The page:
The Second Opinion: Is an Ontario-based Class Settlement Enforceable in Other Provinces?

Can a class settlement that is entered into Ontario, and that purports to be inter-provincial in effect, be enforced in Manitoba?  The answer – as a recent Manitoba Court of Appeal decision makes clear -- entails a two-step analysis.  First, the Ontario court must have properly assumed jurisdiction over the non-resident class members.  Second, the Ontario court must have followed the principles of procedural justice, as the Supreme Court of Canada recognized in Canada Post Corp. v. Lepine, 2009 SCC 16.  My earlier post on Meeking v. The Cash Store Inc., 2013 MBCA 81, dealt with the issue of jurisdiction.  This post will address the issue of procedural fairness.

The relevant facts of the decision in Meeking are as follows.  A class proceeding pertaining to broker fees alleged to have been unlawfully charged was settled in Ontario.  The settlement was inter-provincial in its intended scope.  The Cash Store and Instaloans were parties to the settlement.  The settlement also provided for an extensive notice program.  A Manitoba resident who was ostensibly a part of the Ontario-based, inter-provincial settlement then commenced a parallel class proceeding in Manitoba on behalf of Manitoba residents.  He had not “opted out” of the Ontario settlement and claimed not to have any prior notice of the settlement.  The Cash Store and Instaloans sought to enforce the Ontario settlement in Manitoba and to enjoin the Manitoba proceeding.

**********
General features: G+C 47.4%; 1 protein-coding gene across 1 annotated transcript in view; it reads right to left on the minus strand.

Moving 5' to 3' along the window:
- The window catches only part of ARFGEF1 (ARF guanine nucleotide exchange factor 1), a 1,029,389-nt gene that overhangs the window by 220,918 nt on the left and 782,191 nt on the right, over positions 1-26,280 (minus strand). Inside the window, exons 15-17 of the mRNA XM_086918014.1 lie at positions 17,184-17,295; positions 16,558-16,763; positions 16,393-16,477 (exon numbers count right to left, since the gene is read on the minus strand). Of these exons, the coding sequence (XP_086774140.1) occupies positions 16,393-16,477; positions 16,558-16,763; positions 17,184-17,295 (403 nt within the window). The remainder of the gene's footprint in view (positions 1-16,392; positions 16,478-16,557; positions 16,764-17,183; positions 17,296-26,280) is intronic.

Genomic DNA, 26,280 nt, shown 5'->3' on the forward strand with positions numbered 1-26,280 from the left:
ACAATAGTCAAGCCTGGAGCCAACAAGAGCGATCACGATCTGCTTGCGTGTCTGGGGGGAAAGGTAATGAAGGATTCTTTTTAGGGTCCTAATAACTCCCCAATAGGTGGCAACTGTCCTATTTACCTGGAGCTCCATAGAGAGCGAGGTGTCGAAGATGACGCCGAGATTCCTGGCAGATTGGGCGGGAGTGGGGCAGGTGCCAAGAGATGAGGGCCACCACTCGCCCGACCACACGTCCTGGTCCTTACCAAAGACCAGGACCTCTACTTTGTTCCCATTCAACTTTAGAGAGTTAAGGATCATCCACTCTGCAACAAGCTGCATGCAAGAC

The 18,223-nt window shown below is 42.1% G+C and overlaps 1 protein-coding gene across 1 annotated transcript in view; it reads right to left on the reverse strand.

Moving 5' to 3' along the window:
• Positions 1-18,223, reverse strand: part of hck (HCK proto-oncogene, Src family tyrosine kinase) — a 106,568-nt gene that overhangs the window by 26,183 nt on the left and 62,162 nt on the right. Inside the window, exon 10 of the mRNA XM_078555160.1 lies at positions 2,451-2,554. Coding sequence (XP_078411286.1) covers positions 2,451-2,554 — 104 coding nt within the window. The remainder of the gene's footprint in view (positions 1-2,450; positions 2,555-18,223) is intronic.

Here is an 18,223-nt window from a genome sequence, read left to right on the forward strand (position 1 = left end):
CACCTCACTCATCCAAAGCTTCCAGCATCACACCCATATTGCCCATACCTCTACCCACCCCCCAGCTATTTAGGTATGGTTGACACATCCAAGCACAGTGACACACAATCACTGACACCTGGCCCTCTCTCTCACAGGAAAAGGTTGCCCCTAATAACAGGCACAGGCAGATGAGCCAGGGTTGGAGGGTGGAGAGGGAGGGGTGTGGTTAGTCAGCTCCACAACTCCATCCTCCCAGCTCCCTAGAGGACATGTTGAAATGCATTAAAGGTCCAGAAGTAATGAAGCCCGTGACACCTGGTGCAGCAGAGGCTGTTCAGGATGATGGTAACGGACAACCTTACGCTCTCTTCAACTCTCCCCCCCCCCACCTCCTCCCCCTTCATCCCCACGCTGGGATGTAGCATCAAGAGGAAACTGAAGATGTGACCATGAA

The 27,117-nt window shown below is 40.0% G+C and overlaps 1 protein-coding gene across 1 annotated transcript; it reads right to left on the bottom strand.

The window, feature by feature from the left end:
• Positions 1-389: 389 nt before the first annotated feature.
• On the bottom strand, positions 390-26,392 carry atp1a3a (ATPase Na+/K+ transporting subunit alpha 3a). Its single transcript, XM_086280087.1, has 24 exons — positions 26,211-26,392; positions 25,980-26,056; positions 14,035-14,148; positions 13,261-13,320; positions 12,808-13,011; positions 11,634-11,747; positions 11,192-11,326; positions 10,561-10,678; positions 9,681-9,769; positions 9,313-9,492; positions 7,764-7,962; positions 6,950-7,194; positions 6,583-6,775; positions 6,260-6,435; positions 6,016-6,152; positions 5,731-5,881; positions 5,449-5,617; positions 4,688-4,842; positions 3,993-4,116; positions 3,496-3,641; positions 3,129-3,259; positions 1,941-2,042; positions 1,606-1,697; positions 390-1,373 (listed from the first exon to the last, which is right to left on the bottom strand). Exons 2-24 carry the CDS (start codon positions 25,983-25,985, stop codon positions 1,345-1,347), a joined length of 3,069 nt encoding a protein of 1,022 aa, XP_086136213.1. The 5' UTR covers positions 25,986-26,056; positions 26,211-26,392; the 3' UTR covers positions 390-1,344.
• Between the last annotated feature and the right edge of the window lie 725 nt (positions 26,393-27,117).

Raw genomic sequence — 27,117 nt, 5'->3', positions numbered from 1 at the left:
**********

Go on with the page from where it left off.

After ruling that the Ontario court properly exercised jurisdiction over non-resident class members, the Manitoba Court of Appeal turned its attention to the issue of the adequacy and fairness of the procedures followed by the Ontario court in issuing the settlement order.  Significantly, the court ruled that the notice program authorized by the Ontario court was deficient in two ways.  First, the notice referred only to The Cash Store in the heading, even though the settlement involved Instaloans as well.  The court found that a prospective reader who had obtained a loan from Instaloans would not read the notice further after reading a heading mentioning only The Cash Store.  Second, although the Ontario settlement was intended to be comprehensive, the notice only referred generally to “payday loans” and not specifically to other types of loans which were also at issue – namely, so-called “signature” loans and “title” loans.  Accordingly, the Manitoba Court of Appeal held that the Ontario settlement was not enforceable in Manitoba regarding Instaloans, and with respect to “signature” and “title” loans.  However, the court refused to comment on the enforceability of the Ontario settlement in other provinces.

The decision in Meeking highlights the importance of drafting notice documents in a diligent and comprehensive manner, as the extent of its “enforceability” will turn on the extent of its clarity and comprehensiveness.

The McCarthy Tétrault Opinions Group consists of members of the firm’s litigation department whose practices focus on written advocacy and the provision of strategic advice and opinions in the context of complex business disputes and transactions.  The members of the Opinions Group are Anthony Alexander, Martin Boodman, Brandon Kain, Hovsep Afarian and Kirsten Thompson.

2013 MBCA 81 adequacy of notice Canada Post v Lepine class proceedings enforcement Instaloans inter-jurisdictional jurisdiction Meeking v The Cash Store national class actions payday loan procedural fairness recognition settlement signature loan title loan



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